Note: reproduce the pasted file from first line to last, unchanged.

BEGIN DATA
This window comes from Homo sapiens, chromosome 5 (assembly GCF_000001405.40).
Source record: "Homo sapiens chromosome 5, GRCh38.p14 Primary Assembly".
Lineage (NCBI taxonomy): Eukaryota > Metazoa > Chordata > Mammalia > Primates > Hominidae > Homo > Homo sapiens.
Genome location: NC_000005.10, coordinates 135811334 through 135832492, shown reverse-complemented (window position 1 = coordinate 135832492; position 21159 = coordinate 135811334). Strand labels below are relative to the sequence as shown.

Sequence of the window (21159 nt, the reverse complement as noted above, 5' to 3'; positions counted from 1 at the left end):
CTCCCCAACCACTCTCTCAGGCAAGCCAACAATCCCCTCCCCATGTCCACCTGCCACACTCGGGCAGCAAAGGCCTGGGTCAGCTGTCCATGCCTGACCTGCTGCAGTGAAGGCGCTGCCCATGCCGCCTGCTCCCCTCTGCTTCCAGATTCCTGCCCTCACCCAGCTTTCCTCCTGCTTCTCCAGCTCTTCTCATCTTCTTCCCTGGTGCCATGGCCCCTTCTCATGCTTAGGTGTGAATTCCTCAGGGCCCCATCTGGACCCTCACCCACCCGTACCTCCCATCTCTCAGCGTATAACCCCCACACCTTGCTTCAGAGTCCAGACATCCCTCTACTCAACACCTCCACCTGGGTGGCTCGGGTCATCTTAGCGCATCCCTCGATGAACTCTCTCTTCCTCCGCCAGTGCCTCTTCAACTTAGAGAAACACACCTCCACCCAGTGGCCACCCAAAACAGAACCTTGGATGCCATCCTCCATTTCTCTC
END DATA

This window comes from Homo sapiens, chromosome 5 (assembly GCF_000001405.40).
Source record: "Homo sapiens chromosome 5, GRCh38.p14 Primary Assembly".
Lineage (NCBI taxonomy): Eukaryota > Metazoa > Chordata > Mammalia > Primates > Hominidae > Homo > Homo sapiens.
Genome location: NC_000005.10, coordinates 135811334 through 135832492, shown reverse-complemented (window position 1 = coordinate 135832492; position 21159 = coordinate 135811334). Strand labels below are relative to the sequence as shown.

Sequence of the window (21159 nt, the reverse complement as noted above, 5' to 3'; positions counted from 1 at the left end):
CTCCCCAACCACTCTCTCAGGCAAGCCAACAATCCCCTCCCCATGTCCACCTGCCACACTCGGGCAGCAAAGGCCTGGGTCAGCTGTCCATGCCTGACCTGCTGCAGTGAAGGCGCTGCCCATGCCGCCTGCTCCCCTCTGCTTCCAGATTCCTGCCCTCACCCAGCTTTCCTCCTGCTTCTCCAGCTCTTCTCATCTTCTTCCCTGGTGCCATGGCCCCTTCTCATGCTTAGGTGTGAATTCCTCAGGGCCCCATCTGGACCCTCACCCACCCGTACCTCCCATCTCTCAGCGTATAACCCCCACACCTTGCTTCAGAGTCCAGACATCCCTCTACTCAACACCTCCACCTGGGTGGCTCGGGTCATCTTAGCGCATCCCTCGATGAACTCTCTCTTCCTCCGCCAGTGCCTCTTCAACTTAGAGAAACACACCTCCACCCAGTGGCCACCCAAAACAGAACCTTGGATGCCATCCTCCATTTCTCTC